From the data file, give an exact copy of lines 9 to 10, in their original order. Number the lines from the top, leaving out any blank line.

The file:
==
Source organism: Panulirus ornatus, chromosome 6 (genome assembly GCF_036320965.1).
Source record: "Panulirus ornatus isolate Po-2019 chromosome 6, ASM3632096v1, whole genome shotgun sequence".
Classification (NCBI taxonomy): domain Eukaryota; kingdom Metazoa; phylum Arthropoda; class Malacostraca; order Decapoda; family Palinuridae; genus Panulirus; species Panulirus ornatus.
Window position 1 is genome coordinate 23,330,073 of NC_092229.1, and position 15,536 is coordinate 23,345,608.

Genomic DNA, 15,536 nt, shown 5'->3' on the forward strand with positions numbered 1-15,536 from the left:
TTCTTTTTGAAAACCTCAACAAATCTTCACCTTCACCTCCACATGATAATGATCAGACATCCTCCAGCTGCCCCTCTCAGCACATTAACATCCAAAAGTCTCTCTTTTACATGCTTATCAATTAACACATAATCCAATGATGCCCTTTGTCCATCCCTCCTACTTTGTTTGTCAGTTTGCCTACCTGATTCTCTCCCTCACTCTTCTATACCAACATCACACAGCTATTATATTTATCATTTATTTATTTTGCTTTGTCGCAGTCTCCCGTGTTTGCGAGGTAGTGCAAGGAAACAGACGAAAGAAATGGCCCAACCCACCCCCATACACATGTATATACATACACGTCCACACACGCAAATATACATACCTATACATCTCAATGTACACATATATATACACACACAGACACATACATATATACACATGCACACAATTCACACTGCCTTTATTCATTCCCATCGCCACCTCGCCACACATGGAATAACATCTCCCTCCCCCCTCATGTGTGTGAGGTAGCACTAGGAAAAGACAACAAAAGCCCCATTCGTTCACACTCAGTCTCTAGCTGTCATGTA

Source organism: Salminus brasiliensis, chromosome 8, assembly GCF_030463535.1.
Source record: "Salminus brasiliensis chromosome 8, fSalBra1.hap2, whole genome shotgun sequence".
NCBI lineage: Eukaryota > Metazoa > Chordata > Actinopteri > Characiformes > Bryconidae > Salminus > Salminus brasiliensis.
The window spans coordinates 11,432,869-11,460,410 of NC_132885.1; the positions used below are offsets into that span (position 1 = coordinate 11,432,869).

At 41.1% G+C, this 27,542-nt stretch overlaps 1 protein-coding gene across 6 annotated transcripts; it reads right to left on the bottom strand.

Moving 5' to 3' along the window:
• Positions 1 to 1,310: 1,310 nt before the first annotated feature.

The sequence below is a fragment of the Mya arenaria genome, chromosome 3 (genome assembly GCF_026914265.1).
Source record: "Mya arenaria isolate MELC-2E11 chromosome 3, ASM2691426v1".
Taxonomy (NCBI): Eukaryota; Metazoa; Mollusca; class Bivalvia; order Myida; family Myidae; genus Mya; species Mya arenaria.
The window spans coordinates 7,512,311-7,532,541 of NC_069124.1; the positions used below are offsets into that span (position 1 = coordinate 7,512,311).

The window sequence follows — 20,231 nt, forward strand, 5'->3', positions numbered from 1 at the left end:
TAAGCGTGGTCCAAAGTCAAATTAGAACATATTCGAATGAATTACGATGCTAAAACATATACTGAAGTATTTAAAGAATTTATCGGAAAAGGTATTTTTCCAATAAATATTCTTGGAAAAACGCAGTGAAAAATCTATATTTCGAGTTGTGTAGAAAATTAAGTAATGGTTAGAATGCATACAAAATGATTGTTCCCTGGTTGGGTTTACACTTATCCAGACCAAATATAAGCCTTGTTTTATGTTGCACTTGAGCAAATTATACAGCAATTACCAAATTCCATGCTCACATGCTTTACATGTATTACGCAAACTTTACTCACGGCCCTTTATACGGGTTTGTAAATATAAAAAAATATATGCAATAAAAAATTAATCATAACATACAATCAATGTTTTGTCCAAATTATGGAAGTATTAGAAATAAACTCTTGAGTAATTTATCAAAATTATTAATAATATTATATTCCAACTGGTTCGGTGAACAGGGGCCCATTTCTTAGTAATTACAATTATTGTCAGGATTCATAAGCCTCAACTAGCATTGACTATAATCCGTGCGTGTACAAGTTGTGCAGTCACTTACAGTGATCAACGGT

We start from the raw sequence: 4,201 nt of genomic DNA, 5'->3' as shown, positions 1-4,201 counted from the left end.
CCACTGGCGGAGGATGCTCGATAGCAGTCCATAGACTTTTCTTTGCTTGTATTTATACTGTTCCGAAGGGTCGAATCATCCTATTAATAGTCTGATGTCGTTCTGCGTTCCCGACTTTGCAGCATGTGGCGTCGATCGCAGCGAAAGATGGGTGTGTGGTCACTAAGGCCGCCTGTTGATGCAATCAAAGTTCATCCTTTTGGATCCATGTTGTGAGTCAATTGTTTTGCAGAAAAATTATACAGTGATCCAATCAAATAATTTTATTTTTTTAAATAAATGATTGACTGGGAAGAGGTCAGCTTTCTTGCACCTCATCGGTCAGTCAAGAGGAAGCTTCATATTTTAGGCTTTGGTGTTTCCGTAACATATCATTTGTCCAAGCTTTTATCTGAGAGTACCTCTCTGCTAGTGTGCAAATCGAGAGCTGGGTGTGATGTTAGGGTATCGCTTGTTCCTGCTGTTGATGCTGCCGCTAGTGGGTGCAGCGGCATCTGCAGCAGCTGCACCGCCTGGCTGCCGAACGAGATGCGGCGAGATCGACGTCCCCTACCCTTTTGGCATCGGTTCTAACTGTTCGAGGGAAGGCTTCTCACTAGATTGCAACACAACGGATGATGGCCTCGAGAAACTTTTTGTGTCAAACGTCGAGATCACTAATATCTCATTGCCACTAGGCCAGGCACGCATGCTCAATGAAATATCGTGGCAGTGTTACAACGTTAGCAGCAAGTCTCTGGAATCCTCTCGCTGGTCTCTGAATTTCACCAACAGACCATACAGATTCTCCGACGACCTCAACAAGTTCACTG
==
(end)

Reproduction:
NCBI lineage: Eukaryota > Metazoa > Chordata > Actinopteri > Characiformes > Bryconidae > Salminus > Salminus brasiliensis.
The window spans coordinates 11,432,869-11,460,410 of NC_132885.1; the positions used below are offsets into that span (position 1 = coordinate 11,432,869).